Martin has, as of mid-July, only spoken with his parents once since he was kicked out—when they informed him that his dog had died.

"My lowest point was the night after my parents kicked me out," Martin said. "I felt so alone, and didn't sleep all that night. GLAAD and all those who contacted me helped me to dig out, by showing me that there were others out there [ who ] wanted to help."

Martin came out late in his sophomore year which, he admits, was dramatic and painful.

"I was kept away from my boyfriend by my parents, and it ended up killing our relationship," he said.

Martin is motivated and driven, a teen with a goal well beyond his ages. This summer, he launched Project LifeVest, and is its president.

"When I first was contacted by an organization that re ally wanted to help, it was GLAAD," Martin said. "They took almost all of the work from me, and allowed me to live the life of a normal teenager, while they handled the media. Then, when I came to California, I was invited to an event where I would be presented with a Courage Award alongside Constance McMillen [ the Mississippi lesbian teen who had her own prom-related issues this past spring ] . It was GLAAD who threw me the life vest that I needed, and it was Lifeworks LA that inspired me to create an organization that does not exist in Georgia where I live.

"Life now is very exciting. I am living with two great friends of mine who took me into their home when I came out to California. Lately, all of my time has been completely devoted to LifeVest, and I am extremely proud of the work that we will be doing."

The mission of Project LifeVest is simple, as stated on its website: "To be a helping hand, a life vest, to as many LGBTQ teens and adults as possible. We will carry out this mission through the establishment of safe places in as many cities as possible; through opening a call center with a qualified and well-educated and experienced team of counselors who can give advice and guidance where needed; through finding qualified and screened families who can, if the need arises, host rejected teens while they finish schooling or find a new place."

Said Martin: "Today's LGBTQ youth have so many pressures to take on. We do have an easier time than the youth of 50 years ago, and times are still changing. I'm just glad to be able to work toward such an amazing goal, standing by others like myself: Constance, Caleb [ Laieski ] , and a few others who are working behind the scenes."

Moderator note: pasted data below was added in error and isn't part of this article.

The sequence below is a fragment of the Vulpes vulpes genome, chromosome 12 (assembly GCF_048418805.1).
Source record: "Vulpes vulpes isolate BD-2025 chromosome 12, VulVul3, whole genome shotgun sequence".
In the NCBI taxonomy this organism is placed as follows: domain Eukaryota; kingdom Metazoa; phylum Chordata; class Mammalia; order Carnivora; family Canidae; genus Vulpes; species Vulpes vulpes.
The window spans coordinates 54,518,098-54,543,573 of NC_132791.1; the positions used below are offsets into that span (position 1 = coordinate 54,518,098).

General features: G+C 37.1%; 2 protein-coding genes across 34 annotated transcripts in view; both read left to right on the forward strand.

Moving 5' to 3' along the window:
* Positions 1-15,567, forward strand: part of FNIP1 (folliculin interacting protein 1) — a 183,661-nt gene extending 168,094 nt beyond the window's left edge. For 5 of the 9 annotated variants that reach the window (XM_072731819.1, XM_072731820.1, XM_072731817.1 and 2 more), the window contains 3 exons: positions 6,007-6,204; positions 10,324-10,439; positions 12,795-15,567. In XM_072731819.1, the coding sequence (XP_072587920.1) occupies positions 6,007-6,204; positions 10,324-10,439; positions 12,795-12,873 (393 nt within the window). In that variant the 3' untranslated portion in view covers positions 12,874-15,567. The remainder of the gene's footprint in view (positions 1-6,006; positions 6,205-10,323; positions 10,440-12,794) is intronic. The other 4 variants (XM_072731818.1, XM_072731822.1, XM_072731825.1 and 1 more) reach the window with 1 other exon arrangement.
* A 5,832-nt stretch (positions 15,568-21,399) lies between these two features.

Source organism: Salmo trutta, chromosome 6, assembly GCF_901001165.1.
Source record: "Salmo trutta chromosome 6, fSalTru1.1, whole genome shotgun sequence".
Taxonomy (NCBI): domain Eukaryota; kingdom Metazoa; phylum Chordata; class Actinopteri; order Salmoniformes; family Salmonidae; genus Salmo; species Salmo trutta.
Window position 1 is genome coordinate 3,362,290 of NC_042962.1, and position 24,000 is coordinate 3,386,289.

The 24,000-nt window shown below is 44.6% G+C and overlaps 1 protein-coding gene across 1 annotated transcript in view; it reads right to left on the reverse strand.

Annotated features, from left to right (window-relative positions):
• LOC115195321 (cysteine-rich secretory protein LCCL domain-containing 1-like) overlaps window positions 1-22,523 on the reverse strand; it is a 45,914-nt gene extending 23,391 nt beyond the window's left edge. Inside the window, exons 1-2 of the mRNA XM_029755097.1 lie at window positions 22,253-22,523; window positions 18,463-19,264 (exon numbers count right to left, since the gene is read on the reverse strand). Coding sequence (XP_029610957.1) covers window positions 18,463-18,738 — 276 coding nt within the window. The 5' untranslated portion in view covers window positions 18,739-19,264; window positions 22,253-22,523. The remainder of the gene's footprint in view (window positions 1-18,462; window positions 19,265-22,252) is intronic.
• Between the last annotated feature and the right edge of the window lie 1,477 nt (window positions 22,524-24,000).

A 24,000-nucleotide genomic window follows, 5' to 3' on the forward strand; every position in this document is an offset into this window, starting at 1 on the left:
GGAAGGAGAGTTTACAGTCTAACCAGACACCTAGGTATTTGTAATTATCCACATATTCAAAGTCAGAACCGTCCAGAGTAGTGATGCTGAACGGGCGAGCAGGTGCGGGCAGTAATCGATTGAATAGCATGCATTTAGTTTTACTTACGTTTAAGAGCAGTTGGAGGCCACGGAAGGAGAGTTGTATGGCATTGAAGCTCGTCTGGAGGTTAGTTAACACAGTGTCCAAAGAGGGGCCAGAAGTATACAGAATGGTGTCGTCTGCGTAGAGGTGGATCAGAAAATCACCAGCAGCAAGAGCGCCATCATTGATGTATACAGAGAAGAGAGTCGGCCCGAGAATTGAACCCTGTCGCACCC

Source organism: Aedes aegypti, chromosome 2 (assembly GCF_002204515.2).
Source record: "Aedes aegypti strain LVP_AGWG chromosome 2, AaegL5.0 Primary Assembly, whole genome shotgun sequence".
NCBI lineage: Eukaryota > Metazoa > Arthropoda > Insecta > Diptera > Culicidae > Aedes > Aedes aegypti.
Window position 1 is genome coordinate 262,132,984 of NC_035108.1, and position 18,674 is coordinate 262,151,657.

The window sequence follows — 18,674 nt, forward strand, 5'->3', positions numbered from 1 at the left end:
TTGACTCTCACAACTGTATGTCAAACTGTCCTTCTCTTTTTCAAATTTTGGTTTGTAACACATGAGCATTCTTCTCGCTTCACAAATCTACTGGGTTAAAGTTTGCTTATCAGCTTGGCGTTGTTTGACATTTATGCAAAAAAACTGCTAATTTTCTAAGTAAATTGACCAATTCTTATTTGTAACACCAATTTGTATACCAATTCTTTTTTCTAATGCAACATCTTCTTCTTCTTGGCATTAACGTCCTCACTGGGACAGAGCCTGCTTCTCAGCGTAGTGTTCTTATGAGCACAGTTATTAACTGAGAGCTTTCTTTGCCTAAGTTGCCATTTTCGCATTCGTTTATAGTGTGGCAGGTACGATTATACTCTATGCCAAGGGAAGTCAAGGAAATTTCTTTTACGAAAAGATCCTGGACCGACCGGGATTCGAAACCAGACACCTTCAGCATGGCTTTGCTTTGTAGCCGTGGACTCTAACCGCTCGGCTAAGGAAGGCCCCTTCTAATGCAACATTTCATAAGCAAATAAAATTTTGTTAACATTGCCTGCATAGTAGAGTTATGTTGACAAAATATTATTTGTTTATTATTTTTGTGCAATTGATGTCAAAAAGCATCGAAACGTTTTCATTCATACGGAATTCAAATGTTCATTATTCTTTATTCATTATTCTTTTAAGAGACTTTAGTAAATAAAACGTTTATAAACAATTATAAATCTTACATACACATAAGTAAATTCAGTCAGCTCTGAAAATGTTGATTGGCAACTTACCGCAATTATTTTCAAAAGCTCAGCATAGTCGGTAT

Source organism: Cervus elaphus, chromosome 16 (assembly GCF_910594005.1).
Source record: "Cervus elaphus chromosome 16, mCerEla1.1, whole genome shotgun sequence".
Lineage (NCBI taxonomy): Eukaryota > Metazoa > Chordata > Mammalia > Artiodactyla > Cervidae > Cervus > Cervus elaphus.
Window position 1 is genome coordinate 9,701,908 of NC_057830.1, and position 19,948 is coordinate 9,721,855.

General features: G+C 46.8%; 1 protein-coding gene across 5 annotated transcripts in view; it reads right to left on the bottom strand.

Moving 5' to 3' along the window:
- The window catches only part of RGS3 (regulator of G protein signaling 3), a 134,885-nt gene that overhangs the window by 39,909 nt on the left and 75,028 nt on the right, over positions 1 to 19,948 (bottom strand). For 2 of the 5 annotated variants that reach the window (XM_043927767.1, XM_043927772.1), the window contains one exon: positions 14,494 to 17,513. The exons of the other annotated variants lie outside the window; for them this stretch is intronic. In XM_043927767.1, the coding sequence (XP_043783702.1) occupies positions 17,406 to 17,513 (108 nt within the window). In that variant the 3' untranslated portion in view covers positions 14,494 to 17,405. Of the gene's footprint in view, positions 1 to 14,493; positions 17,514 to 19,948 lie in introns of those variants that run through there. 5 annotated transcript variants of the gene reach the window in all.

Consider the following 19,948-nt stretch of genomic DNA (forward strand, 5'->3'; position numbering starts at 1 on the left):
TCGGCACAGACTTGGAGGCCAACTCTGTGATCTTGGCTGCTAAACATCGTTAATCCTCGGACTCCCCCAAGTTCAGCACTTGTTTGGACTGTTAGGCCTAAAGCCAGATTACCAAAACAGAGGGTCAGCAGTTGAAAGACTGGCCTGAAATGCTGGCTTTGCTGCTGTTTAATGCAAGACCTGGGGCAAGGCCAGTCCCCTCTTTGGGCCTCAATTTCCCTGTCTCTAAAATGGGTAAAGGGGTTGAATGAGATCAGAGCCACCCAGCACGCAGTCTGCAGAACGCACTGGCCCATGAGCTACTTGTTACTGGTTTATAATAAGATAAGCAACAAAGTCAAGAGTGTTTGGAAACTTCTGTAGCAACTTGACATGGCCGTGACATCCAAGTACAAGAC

Laieski is a teenager in Arizona who has endured incredible taunts, even death threats, since revealing he was gay. Laieski has since founded Gays and Lesbians United Against Discrimination ( GLUAD ) .

"Derrick Martin's experience in high school is somewhat different than [ mine ] ," Laieski said. "My experience is more bully and harassment based, as his is more discrimination based.

"However, we both share the common experience of homophobia in schools, often cited as 'hatred in the hallways.'

"I applaud Derrick for taking this bold stand in a part of the country, rural Georgia, which is not [ traditionally ] receptive to openly gay people or gay rights. He has brought national attention to bringing same-sex dates to school functions and further put school districts across the country on notice that openly gay teens do attend their schools and, as time goes on, they will no longer accept discrimination. School administrators must modernize their policies accordingly.

"Luckily, Derrick was able to take his boyfriend to the prom. However it cost him his family. Derrick founded his own organization, Project LifeVest. The goals of this organization may seem simple, but really [ are ] one of the top resources that there is a demand for within our community."